WASHINGTON – African Americans own about one of eight businesses in Maryland, the highest percentage among the nation’s 50 states, according to the Census Bureau.
African Americans owned 47,600 of Maryland’s 400,000 non-farm businesses in 1997, or about 12 percent, well above the national average of 4 percent. The report is based on a sample survey of minority businesses tracked every five years.
Only Washington, D.C., had a higher percentage of black-owned businesses, at 24 percent of the city’s total, according to the report. Mississippi trailed Maryland, with African Americans owning 10.5 percent of that state’s businesses.
Virginia was ranked sixth among states, at 7 percent.
Kenneth Simonson, a senior economic advisor for the Small Business Administration, said he’s not surprised that Maryland tops the list. Blacks have lived in the state since the beginning, he said, and now make up 28 percent of Maryland’s population.
While blacks own about 12 percent of Maryland’s businesses, those firms only account for about 1.4 percent of total business receipts in the state. Nationally, only 11 percent of black-owned businesses had paid employees, and only about 1 percent had annual sales of $1 million or more.
Petey Green, a black businessman in Prince George’s County, said he believes many of Maryland’s African American businesses reflect that national model of small operations with no extra employees.
Green said he is sure a good chunk of those businesses are in Prince George’s County — so sure that he is helping launch the Black Prince George’s County Chamber of Commerce to cater to those businesspeople.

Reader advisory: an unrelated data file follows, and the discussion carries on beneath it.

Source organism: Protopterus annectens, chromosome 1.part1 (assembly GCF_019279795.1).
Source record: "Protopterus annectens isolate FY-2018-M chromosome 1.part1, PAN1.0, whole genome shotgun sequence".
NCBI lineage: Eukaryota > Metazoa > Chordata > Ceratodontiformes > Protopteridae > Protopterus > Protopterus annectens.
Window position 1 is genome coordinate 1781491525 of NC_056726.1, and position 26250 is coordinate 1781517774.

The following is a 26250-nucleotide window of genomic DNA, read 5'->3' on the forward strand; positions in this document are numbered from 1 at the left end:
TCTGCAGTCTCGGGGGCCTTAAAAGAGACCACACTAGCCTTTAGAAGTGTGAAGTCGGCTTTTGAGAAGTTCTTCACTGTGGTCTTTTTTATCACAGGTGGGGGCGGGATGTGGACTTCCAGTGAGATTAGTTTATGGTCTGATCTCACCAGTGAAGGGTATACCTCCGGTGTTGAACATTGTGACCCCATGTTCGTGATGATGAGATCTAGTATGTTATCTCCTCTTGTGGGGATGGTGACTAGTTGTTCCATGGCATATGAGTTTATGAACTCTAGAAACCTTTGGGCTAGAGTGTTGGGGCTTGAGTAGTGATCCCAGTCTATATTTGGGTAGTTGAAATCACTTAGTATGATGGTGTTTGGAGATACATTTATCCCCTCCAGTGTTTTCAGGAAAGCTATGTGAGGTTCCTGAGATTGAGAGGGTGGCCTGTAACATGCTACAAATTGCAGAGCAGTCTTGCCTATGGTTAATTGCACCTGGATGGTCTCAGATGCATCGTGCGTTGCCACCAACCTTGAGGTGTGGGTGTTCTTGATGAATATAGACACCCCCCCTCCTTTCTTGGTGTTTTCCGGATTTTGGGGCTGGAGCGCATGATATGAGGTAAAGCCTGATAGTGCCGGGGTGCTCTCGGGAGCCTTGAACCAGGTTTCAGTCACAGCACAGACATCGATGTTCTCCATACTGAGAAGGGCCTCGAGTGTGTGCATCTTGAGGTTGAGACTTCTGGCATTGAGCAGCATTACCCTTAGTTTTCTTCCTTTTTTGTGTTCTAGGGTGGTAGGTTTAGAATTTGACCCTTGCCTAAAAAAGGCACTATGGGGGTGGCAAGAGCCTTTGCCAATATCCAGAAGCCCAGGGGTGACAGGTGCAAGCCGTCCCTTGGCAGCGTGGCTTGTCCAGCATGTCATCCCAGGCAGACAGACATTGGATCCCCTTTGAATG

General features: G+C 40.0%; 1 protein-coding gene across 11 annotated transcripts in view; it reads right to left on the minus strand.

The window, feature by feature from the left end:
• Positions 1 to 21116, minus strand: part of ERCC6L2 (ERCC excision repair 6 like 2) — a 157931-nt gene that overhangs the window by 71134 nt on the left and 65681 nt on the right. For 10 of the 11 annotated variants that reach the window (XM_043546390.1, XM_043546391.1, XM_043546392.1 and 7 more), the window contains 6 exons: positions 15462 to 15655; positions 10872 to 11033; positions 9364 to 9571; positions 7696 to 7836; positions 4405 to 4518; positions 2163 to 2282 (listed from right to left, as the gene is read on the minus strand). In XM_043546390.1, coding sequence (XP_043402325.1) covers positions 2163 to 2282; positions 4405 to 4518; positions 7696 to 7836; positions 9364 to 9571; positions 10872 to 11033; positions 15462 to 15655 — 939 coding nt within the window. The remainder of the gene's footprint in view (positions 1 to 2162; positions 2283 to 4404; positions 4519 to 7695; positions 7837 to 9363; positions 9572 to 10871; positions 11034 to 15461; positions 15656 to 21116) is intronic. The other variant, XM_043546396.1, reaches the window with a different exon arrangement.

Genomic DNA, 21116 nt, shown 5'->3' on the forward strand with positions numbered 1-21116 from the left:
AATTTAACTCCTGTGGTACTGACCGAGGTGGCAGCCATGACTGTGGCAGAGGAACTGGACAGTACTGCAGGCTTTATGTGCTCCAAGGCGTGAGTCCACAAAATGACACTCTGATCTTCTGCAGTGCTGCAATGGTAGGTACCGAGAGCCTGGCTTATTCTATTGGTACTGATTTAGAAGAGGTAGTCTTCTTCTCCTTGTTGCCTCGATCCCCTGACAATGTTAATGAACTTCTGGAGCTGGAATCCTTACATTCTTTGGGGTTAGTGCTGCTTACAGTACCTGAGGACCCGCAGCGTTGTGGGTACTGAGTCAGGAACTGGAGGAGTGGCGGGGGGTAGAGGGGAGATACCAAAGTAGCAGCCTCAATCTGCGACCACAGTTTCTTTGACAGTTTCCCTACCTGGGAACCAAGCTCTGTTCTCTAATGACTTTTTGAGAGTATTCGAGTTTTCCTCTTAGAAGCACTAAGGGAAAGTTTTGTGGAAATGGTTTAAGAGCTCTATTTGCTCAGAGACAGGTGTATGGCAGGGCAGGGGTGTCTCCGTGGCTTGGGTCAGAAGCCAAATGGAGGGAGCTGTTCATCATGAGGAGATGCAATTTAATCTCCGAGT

He notes that more than six of 10 county residents are black. A good economy, and the county’s image as the nation’s most affluent African American suburb have also drawn people from Washington and from all over the country.
“If you are an African American living in Iowa, that has to be an attraction,” Green said.
Green, who is president of a management consulting firm, said a number of African Americans who once worked for the federal government have retired and started consulting businesses based in Prince George’s County.
He said the black chamber, based in Fort Washington, hopes to provide seminars on finances and business plans to help these small black entrepreneurs grow. He said the chamber has mailed packets to about 400 businesses in the county.
The goal is to have more of those local businesses ready to take advantage of two multibillion-dollar projects — construction of a new Wilson Bridge and the National Harbor, which would bring entertainment, hotel and residential development to the Potomac River waterfront in Oxon Hill.
The Census Bureau this week also released data that showed Hispanics own 11,200 of Maryland’s businesses, or about 2.8 percent. That is lower than the national average of 5.8 percent, but Maryland has a relatively small Hispanic population.
Census officials said it is difficult to compare the 1992-97 study of minority-owned businesses to earlier studies because the bureau changed the way it recognizes minority-owned businesses. Census spokeswoman Valerie Strang said the new formula requires that African Americans have a controlling interest in a company for it to be designated a minority-owned business.